The sturgeon bait was left out all day while we were hunting.  The boys minded the rod.  One of the advantages of being home schooled is that you can being going to school and fishing at the same time.  It seems that right in the middle of a math problem the sturgeon rod started screaming for attention.


When we came back from hunting that day the story was told.


It was six feet long and math class had to be cancelled for over an hour as he fought the fish.  They got it close to shore, but nets for six foot fish are hard to find.  I suspect the sturgeon took one look at the crew and decided to part company as quickly as possible.  Sturgeon on the Snake River are within a slot limit, so the fish might have been too large to become sturgeon steaks.  We are looking forward to listening to the story in future years to see if the fish grows in size.  The neighbor did catch and release a nine foot fish a couple of days before so there is plenty of room for the fish to grow in future years.  We will see if the boys are really fishermen.

More excitement due to the new SLED that was a present for Paul from his wife.  I must say that we were rather proud that after years of dropping hints to her she finally gave him that special gift.


Bugaboo quickly claimed a seat and asserted ownership therefore banishing the German Short-Hairs to various parts of the boat.


He even ignored the only female on the boat and left her on the rear deck.  Not acting like a good guest, but I guess once your neutered the interest in woman does go down.


We left one foggy morning to hunt a wildllife management area downstream from Little Goose Dam.  That gave us a trip through the locks.


Once in the lock we could look up at the lock gates.  Yep, we figured there was a 100 feet of water in there.


At the east end of the lock is the famous Little Goose Dam waterfall.  We wondered if the lock failed how quickly we would be flushed to Portland??  It is a nice touch to have a waterfall within the lock, but it does remind how much water is ABOVE you.





We motored downstream to start hunting.  One of the advantages of a sled is you can beach it anywhere and quickly get out of the boat if needed.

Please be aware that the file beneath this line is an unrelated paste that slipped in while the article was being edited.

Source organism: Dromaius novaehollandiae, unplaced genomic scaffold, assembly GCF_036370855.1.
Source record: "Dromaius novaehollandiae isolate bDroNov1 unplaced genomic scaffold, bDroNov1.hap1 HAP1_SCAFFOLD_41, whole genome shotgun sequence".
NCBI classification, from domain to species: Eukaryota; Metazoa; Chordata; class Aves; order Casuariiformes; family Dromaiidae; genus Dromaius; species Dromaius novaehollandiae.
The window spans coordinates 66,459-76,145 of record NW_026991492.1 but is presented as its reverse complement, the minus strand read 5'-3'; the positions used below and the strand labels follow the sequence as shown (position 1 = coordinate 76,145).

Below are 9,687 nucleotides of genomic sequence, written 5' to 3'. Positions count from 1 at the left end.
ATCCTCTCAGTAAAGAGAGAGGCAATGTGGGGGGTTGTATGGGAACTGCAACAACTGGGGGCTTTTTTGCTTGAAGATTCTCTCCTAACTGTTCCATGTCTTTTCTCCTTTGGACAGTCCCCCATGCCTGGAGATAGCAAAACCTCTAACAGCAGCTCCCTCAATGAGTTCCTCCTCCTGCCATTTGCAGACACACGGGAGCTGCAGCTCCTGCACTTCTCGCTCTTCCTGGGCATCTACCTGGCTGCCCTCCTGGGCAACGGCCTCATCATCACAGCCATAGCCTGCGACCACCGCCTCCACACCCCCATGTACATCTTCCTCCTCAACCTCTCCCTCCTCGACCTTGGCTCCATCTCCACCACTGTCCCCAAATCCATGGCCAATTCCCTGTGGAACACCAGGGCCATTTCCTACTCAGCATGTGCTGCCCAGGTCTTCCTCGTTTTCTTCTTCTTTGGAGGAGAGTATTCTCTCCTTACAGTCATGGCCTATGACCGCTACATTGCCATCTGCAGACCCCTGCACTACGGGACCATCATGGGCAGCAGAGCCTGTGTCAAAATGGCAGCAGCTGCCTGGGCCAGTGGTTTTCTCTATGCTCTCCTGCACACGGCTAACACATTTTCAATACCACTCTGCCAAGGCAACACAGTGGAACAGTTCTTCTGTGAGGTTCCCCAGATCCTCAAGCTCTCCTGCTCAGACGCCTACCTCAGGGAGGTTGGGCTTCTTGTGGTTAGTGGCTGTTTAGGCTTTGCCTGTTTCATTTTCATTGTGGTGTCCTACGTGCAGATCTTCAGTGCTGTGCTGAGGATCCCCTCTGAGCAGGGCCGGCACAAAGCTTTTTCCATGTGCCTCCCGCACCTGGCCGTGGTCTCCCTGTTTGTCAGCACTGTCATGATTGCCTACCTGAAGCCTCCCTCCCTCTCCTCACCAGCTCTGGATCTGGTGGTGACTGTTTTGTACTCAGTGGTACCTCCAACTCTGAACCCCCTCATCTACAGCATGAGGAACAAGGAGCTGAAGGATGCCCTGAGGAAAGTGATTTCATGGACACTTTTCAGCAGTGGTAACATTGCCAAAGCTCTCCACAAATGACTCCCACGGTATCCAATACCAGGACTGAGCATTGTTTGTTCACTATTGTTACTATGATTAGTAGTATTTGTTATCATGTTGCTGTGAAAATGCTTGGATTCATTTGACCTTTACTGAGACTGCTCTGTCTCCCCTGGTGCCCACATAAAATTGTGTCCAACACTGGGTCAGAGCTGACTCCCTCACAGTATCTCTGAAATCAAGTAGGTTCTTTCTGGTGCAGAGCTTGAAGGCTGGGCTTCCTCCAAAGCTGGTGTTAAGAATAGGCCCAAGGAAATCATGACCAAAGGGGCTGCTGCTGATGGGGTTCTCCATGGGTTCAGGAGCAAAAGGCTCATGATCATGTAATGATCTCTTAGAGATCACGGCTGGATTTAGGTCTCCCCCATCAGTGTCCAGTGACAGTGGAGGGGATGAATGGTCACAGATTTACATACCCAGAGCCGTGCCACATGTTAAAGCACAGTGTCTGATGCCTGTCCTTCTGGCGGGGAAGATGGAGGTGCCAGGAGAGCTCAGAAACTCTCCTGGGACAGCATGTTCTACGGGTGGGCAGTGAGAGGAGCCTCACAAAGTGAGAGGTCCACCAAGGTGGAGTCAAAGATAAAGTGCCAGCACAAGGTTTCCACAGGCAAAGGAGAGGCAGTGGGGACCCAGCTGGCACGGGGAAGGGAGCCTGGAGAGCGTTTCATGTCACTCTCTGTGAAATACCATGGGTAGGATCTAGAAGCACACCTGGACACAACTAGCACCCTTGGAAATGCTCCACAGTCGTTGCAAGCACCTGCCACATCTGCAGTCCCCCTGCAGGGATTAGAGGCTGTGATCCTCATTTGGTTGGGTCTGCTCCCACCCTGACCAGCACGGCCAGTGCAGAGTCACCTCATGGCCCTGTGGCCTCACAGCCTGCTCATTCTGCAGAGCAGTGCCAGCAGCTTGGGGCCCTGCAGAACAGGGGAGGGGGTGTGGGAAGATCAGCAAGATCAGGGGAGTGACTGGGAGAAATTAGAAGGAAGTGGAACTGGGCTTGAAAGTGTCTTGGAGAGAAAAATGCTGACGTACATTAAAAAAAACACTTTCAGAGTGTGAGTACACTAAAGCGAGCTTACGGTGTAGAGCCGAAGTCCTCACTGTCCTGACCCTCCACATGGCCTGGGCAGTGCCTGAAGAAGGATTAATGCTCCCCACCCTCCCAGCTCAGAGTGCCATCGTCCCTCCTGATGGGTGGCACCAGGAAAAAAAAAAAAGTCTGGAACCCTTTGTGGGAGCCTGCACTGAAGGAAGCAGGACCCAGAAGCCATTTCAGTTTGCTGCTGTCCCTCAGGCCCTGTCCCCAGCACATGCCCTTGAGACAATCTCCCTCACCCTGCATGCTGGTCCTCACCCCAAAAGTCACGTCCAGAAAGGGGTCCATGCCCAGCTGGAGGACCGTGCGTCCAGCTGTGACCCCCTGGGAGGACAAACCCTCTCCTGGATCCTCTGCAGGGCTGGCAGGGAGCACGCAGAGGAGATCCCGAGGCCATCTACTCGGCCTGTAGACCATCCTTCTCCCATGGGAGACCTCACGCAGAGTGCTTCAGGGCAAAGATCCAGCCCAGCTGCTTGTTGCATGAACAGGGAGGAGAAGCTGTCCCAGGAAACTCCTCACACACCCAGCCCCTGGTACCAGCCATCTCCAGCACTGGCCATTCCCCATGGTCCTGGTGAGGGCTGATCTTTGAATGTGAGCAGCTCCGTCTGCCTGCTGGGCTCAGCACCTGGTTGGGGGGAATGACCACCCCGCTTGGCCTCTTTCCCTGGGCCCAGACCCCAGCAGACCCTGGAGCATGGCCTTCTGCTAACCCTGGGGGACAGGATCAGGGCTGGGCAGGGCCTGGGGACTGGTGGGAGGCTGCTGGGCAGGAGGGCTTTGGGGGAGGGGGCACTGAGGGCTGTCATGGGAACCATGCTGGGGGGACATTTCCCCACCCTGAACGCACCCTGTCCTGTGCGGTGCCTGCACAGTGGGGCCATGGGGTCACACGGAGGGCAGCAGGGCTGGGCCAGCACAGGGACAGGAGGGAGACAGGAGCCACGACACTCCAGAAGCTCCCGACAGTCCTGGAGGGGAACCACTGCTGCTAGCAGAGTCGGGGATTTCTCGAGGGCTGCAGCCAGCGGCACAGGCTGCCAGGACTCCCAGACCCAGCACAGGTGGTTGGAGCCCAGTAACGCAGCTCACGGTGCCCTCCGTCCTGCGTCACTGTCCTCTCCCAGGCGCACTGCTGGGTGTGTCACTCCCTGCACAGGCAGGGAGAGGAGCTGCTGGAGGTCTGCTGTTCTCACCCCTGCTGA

We did see several pheasants piling into a small brush patch next to the river.  Everybody hunts ducks from a boat, but we felt we had a unique opportunity to hunt pheasants from a boat.  Well, the dogs jumped from the boat and WAITED for us.  We kept telling them to find the birds and finally they got the drift.  Well, the comedy of errors resulted in one shot fired and seven roosters slinking away in the grass laughing their heads off.


The German Vacumn Cleaning company kept hunting.  We started out with Bugaboo and one short-hair. As the days past without many birds we kept adding short-hairs to the mix and by the end of the 10 days every dog was running around trying to find the missing birds.

There were enough birds for the traditional pheasant dinner with fine red wine from eastern Washington.  We are, wondering if our job is over on the Snake River.  Maybe next year it is time to head for the Dakota's and find a spot with more invasive pheasants that we can hunt from a sled.  

Do all traditions come to an end??  

So far this is the best use we have found for the fishing bobbers in 15 years.  Foreground object in a photo.


2 comments:

Pam said...

You probably wouldn't get views like that pheasant hunting in South Dakota though! Beautifully done post about what looks like a fun trip for all.

Jerry Welsh said...

Photo number 1 is a great shot of the yellow moon!!! Wow
Are you bringing your trailer to Eugene this fall. It would be nice to see you if you do, keep in touch.